Wednesday, February 15, 2023

Audiobook Review: A Strange Habit of Mind by Andrew Klavan


 I picked up When Christmas Comes, the first book in this series as a palate cleanser after an action-heavy thriller and was immediately enchanted by the mysterious protagonist Cam Winter, an English professor who is more than meets the eye. I was delighted to discover that a sequel was already written and grabbed the audiobook from my local library at the first opportunity.

While it helps to read these books in chronological order to get the full background on the main character, it's not strictly necessary. The framing of this story, just like the previous one, consist of therapy sessions, where Cam recounts crucial events from his past to his therapist, a much older woman who is remarkable in her own right Andrew Klavan is one of the few writers who can insert long flashbacks into an otherwise fast-paced story while still holding the reader's rapt attention, and in this case the technique works beautifully. The meandering nature of the sessions rings true to life. Even readers who'd never been in therapy know how our most important memories flow in and out of the back brain and the effect they have, obviously or not, on our present.

What we get, essentially, are two stories in one: the past and the present. In the past, Cam kills his best friend. In the present, he investigates an apparent suicide of his former student for whose fate he feels partly responsible.

If this sounds dark, it is. Klavan started out as a writer of hard-boiled noir thrillers, and is still able to take the reader to pitch-black places. However, since his conversion to Christianity, there is an added layer of hope and love of humanity that keeps me coming back too his work.

I noticed that this novel is classified as a mystery, and I suppose it technically is, but more in the mold of Colombo than Poirot. The culprit is known very early on, and it's only a matter of obtaining the proof. That doesn't make the story any less compelling, and the stakes are certainly as high as can be, but the nature of the tension is different.

The villain would not be out of place in an older James Bond movie, although not in the modern reincarnation of the franchise. If you read Klavan's portal fantasy Another Kingdom (which I highly recommend and have reviewed on my blog) you will likely see some similarities, and that's all I will say to avoid spoilers.

While the climax and the plot resolution are satisfying, the story takes its sweet time winding down, leaving us with plenty to think about the nature of good and evil, the line in between, and how a person might end up crossing one way or the other. With the protagonist being an Enlish professor, Klavan has an excuse to include more philosophy and poetry, literal and figurative than would be expected in the genre. If the story feels vaguely inconclusive, it's not only because the sequel is in the works, but also from the nature of the questions it leaves lingering in the reader's mind. And in these days of mostly disposable and forgettable entertainment, this is a rare gift indeed.

Saturday, February 11, 2023

Book Review: Split by Kurt Schlichter


Split is book is #6 in the Kelly Turnbull series, but chronologically #2, picking up where Crisis left off, a short time after the country has been divided between "the blues" and "the reds." The main plot has Kelly infiltrating the recently formed People's Republic to get out a crazy scientist or failing that, get hold of the MacGuffin said scientist had squirreled away. Spolier: things don't go as planned, putting Kelly on a collision course with a couple of powerful players and hooking up with unlikely allies.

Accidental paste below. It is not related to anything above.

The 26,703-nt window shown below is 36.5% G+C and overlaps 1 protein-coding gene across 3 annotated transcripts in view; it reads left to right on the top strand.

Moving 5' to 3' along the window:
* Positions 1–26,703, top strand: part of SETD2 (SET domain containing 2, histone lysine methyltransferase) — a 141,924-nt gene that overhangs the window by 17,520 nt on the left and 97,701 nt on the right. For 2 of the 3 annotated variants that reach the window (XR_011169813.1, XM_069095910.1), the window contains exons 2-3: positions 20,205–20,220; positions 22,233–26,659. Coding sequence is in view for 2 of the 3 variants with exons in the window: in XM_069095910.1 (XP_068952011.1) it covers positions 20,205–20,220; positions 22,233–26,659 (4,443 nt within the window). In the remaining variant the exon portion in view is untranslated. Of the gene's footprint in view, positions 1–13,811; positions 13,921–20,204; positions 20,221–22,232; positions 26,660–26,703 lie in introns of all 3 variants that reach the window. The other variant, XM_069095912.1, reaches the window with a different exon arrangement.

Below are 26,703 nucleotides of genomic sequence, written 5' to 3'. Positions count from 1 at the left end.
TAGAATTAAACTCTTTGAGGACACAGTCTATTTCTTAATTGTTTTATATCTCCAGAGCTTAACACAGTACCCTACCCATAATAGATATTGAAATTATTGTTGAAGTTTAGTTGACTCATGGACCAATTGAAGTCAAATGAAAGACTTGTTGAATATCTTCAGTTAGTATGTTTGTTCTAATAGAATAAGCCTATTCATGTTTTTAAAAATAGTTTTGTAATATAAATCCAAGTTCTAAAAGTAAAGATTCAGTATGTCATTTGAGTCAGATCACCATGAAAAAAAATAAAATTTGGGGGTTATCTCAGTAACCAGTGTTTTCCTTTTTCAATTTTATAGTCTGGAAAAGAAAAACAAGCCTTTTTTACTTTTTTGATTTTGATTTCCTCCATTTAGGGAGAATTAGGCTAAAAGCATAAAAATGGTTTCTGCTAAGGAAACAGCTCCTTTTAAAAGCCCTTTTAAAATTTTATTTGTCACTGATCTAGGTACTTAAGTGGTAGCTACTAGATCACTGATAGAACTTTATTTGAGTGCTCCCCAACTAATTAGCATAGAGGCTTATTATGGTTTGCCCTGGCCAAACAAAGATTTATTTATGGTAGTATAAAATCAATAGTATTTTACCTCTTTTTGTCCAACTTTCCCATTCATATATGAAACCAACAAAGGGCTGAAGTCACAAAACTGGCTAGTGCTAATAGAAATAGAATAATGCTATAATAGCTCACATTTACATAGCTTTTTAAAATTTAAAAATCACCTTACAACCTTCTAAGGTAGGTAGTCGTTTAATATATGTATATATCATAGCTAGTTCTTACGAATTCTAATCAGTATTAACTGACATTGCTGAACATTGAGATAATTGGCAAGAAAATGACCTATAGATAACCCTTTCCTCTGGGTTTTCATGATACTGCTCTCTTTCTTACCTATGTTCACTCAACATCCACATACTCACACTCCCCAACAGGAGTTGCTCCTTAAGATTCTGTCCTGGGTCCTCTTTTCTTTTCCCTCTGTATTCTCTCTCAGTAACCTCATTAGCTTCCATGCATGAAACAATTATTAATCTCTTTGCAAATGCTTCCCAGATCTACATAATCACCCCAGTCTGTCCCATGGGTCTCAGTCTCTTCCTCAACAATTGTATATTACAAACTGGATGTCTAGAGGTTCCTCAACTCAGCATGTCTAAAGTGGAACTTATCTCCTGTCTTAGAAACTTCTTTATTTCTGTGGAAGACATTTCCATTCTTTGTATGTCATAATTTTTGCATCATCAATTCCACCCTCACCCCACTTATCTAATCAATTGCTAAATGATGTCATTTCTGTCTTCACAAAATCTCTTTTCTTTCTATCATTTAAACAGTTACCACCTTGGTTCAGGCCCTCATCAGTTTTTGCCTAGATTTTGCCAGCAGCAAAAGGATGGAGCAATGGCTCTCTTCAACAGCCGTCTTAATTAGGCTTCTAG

While being the grimmest, most violent book in the series so far (I hear #7 takes the prize in that regard), there are plenty of humorous references to certain real-life politicians and of course commentary on leftism run amok. My favorite running joke is one of the side characters spending most of his non-shooting time explaining to everyone that he's not Ben Shapiro. It's one of those little absurdities that is truly appreciated in the midst of continuous tension and bloodshed.

Much like the rest of the series, and probably more so, this is a dire warning against letting the "national divorce" fantasy of so many come to life. Most of the warning of this particular entry is directed at the Right, Schlichter's political allies, pointing out with ruthless certainty that having guns and the will to fight won't be enough for those caught on the "wrong" side of the breakup. (Earlier published and chronologically later Indian Country shows that resistance can be possible, but is still quite unflinching as to the cost.)

A couple of new characters are introduced of whom I'd like to see more in the remaining entries, and a few meet well-deserved demise, including one at the end that's both highly satisfying and possibly the worst imaginable way to die. As with the last few entries, Schlichter's progress as a writer is great to see. His characters are more fleshed out, the social commentary is more complex, and the action scenes are more immersive. I'm looking forward to reading more of the series soon.

Wednesday, February 1, 2023

Audioook Review: Adventures of Huckleberry Finn by Mark Twain, read by Denny Delk

I read this one in my pre-teen years, in Russian translation. I don't remember it making much of an impression, but back then I was more into "girl" books and was probably just too young to fully understand the story. I finally decided to check it out on audiobook, and so glad I did! In fact, I think it is best appreciated as an audiobook. The narrator does a spectacular job transporting you to the time and place, both by using the appropriate dialects (you actually get a warning at the start that the characters will speak differently) and by the general tone and attitude.